On the Granger Movie Gauge of 1 to 10, "The Fifth Estate" is a chaotic, speculative 6, haphazardly revealing the state of 21st-century Internet journalism which, seemingly, lacks any semblance of accountability.


From "Pillow Talk" to pornography in three generations! In 1959, director Michael Gordon teamed Doris Day with Rock Hudson for a quintessentially innocent romantic comedy. Now, his 32-year-old grandson, Joseph Gordon-Levitt, has made one of the raunchiest and most explicit mainstream movies about a young man's addiction to cyber-sex.

Every Saturday night in New Jersey, hunky bartender Jon Martello (Gordon-Levitt) hangs out with his "boys" (Rob Brown, Jeremy Luke) and picks up the most attractive woman in a bar for a one-night stand. That's why he's called "Don Jon."

But his real satisfaction comes from his laptop, which is loaded with pornography. He indulges constantly, confesses to a Catholic priest on Sunday and recites his requisite penance of Hail Marys while pumping iron at the gym. That's never been a problem until he meets sexy, sassy, gum-smacking Barbara Sugarman (Scarlett Johansson), who's determined to find an old-fashioned fantasy of Mr. Right, an idealized man who will do no wrong.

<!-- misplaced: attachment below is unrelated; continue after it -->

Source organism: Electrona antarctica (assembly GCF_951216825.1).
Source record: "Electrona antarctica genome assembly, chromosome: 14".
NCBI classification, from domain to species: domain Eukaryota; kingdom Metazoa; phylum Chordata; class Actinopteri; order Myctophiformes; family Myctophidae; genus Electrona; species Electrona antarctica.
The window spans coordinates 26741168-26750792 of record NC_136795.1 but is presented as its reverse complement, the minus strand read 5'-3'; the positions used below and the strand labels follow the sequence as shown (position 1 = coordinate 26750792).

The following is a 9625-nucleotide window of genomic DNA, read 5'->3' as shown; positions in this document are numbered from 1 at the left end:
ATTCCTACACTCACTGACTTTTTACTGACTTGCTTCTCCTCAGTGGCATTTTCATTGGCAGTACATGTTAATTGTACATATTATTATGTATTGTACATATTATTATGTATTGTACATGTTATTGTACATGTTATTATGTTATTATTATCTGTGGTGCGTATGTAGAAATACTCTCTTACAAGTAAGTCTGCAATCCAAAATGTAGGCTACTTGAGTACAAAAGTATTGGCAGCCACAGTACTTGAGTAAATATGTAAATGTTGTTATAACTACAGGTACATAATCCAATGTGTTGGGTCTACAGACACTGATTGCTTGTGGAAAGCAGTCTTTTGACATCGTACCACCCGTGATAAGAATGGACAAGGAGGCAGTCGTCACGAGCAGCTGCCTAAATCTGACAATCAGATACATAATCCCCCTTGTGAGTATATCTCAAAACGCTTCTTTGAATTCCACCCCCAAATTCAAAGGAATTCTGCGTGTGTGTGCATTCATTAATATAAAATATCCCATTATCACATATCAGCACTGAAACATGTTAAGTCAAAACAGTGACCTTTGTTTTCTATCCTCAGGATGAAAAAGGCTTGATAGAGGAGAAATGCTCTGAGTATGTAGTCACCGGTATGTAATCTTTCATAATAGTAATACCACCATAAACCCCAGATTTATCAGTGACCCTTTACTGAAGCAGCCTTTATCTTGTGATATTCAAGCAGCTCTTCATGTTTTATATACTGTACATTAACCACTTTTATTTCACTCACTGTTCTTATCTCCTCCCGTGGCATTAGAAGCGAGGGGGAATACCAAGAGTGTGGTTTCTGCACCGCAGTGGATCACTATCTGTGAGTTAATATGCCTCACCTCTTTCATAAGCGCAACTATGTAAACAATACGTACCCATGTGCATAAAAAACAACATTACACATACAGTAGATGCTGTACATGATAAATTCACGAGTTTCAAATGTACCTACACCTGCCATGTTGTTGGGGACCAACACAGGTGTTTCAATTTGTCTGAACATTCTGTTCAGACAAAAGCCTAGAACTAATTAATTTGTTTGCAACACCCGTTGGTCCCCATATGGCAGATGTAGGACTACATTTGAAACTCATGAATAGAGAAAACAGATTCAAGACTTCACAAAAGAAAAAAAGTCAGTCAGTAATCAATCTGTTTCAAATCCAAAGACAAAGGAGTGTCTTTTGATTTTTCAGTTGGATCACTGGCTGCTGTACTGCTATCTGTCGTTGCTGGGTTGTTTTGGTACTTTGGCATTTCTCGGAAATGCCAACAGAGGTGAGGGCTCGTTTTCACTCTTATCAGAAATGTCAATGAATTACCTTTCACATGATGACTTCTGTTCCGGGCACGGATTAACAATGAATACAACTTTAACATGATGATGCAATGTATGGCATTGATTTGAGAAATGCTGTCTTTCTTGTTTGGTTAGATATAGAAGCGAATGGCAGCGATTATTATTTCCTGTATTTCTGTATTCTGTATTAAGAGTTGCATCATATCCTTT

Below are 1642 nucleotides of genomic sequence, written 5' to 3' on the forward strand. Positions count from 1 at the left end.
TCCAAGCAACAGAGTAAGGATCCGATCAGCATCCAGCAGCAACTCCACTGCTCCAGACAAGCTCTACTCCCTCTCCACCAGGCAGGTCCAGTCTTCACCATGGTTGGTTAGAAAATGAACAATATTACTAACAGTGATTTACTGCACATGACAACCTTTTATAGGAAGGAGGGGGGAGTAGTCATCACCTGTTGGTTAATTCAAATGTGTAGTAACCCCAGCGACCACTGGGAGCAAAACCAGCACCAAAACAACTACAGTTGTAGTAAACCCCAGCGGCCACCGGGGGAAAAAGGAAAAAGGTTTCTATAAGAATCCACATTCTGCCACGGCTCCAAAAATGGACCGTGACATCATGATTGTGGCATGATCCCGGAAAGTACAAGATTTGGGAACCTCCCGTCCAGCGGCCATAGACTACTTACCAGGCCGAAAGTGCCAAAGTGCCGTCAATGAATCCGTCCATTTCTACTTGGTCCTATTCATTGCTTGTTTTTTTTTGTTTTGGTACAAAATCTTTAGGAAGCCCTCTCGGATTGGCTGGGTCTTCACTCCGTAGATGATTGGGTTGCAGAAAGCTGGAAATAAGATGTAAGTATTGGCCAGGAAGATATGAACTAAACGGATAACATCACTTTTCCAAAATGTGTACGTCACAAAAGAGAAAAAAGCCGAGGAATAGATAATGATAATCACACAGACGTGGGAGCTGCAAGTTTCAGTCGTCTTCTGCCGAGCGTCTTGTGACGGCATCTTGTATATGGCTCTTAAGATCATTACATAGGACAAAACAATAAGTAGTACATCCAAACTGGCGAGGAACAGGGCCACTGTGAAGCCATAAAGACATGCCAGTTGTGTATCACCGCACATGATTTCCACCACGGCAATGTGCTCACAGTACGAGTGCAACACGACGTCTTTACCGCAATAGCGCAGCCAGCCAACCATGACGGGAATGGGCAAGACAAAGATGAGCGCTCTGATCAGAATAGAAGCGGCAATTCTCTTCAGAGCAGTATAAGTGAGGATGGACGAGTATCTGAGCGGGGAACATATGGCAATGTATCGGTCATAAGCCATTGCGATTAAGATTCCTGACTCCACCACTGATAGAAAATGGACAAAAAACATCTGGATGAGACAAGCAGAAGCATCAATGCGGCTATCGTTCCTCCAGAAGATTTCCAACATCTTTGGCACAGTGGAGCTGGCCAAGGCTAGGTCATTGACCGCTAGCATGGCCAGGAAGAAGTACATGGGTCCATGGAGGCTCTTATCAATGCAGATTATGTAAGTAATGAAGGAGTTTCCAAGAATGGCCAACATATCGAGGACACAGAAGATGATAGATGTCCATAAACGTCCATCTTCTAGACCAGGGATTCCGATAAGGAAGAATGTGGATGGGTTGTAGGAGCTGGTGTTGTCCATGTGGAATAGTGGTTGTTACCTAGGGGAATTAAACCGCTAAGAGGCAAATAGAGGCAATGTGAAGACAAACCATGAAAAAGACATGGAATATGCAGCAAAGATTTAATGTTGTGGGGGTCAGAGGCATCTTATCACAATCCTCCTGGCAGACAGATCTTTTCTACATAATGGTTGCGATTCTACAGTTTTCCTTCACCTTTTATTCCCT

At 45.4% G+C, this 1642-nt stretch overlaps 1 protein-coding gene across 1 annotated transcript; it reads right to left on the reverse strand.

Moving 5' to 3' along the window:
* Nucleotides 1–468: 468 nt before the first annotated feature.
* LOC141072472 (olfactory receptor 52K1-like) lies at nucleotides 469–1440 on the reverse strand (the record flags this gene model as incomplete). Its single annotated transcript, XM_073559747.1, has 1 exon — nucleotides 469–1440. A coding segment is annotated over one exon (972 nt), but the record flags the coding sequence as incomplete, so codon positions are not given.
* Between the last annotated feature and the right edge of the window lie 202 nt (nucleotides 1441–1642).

Trying to please her, brash, swaggering Jon not only enrolls in night school to "better" himself but he also takes bodacious Barbara home to meet his parents (Tony Danza, Glenne Headley) and silently-texting sister (Brie Larson).

Problem is: Insatiable Jon cannot give up his only avenue to physical ecstasy, defensively asserting, "Everybody watches porn."

And that doesn't seem to bother unconventional Esther (Julianne Moore), whom Jon meets in class. She's a lonely widow who introduces him to intimacy and sets him straight on what really counts.

As actor/writer/director Gordon-Levitt ("Looper," "50/50," "500 Days of Summer") explores what makes romantic relationships tick with bawdy, satirical frankness, adroitly guiding Johansson from sexual tease to subversive oppressor and Moore from subtle warmth to sensual heat.

As his boorish father, Danza is terrific, while Larson makes the most of her all-too-few lines. Yet, despite adroit pacing, there's too much testosterone in the racy, if redundant, masturbatory footage.